“Slips” were the discussion point in Hamilton Sheriff Court in August 1913. Slips of the betting kind, and slips of the tongue saying one thing but meaning another. As amusing story follows….
A Blantyre man found himself in the dock on the first Wednesday that month, accused of betting illegally in the street. That wasn’t so uncommon but usually didn’t end well for the individuals caught. It wasn’t looking good, as the prosecution had a star witness….a police officer.
During his statement a police officer stated he had observed the accused at 12.53, but later whilst speaking further, the officer referred to a time of 1:53. The defence quickly leaped on to the ambiguity.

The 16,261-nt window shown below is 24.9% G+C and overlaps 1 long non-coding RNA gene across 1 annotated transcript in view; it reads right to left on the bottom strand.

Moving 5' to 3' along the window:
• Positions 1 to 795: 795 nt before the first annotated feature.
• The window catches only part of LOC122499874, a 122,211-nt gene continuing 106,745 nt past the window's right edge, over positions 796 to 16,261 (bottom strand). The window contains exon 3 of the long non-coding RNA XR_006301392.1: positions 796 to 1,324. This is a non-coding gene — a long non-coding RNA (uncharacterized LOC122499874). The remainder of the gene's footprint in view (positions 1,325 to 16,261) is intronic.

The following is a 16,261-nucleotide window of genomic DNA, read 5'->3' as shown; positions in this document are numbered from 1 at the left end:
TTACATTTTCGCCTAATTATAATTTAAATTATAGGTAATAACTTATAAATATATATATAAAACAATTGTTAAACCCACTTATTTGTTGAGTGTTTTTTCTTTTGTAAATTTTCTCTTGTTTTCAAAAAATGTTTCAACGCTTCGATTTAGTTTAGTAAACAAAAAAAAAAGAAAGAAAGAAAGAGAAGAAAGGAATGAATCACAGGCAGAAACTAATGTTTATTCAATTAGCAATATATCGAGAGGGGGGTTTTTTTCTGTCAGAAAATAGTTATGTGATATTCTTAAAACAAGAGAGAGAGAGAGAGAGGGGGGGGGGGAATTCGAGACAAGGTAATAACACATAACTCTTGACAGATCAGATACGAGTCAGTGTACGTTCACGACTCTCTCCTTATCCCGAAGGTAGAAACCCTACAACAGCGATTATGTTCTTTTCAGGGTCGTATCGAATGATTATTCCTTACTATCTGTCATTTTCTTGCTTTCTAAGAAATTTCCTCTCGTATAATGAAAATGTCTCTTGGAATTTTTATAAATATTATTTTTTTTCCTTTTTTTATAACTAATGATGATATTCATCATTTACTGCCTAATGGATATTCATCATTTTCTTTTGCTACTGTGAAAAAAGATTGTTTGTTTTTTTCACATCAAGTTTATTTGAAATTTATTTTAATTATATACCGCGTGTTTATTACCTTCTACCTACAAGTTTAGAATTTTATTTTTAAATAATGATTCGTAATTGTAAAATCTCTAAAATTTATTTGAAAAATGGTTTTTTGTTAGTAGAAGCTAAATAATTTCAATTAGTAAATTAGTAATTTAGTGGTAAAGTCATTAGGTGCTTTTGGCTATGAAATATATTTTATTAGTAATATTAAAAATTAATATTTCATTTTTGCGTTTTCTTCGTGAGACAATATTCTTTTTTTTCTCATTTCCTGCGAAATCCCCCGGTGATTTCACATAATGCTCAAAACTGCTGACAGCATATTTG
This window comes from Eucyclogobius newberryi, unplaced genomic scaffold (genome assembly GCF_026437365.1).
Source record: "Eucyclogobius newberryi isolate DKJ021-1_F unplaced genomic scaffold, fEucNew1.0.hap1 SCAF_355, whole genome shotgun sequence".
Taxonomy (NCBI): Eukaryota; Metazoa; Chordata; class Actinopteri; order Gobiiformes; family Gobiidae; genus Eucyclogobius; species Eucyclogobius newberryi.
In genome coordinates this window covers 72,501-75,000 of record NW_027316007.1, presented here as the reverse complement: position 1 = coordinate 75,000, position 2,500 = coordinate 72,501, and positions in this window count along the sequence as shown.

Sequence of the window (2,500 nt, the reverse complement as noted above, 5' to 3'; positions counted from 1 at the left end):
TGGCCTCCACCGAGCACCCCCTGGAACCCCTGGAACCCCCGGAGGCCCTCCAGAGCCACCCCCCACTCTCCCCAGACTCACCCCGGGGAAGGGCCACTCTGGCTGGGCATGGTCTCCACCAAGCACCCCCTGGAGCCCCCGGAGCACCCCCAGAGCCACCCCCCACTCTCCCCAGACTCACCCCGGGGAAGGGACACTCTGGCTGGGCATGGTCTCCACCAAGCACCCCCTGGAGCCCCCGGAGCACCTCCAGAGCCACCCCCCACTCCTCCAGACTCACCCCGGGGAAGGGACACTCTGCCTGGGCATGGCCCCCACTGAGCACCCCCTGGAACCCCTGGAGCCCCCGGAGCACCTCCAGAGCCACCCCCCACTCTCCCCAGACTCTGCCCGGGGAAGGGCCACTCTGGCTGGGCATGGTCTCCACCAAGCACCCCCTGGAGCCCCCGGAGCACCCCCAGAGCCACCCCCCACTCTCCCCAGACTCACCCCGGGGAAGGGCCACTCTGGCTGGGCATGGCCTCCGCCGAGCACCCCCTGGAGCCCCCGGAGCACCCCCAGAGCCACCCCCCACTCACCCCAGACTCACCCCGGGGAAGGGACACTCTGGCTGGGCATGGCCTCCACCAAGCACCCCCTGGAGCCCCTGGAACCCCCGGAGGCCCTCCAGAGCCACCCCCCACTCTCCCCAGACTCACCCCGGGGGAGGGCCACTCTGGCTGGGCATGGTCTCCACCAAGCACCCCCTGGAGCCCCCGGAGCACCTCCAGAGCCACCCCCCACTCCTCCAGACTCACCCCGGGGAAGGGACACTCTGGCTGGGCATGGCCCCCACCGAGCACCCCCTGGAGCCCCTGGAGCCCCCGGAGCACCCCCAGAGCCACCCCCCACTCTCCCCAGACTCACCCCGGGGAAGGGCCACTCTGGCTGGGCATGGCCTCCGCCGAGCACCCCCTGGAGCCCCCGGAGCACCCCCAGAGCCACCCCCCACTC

On cross examination, they asked the officer, which do you mean, 12:53 or 1:53? The officer thought for a second then said 12:53, then immediately shook his head and said, “no, it was 1:53”. The court officials ended up cautioning the officer for his discrepancy and “the heat” piled on to the police officer in an instant.
The officer said it had been a mere slip of the tongue. “Yes” replied the Judge, “but those are the kind of slips that often convict an innocent man”.
The Court had heard enough. There was not enough to convict and the judgement of the officer now under question. As the Blantyre man accused in the dock gave a wry smile and sigh of relief, the Judge disbanded the courtroom.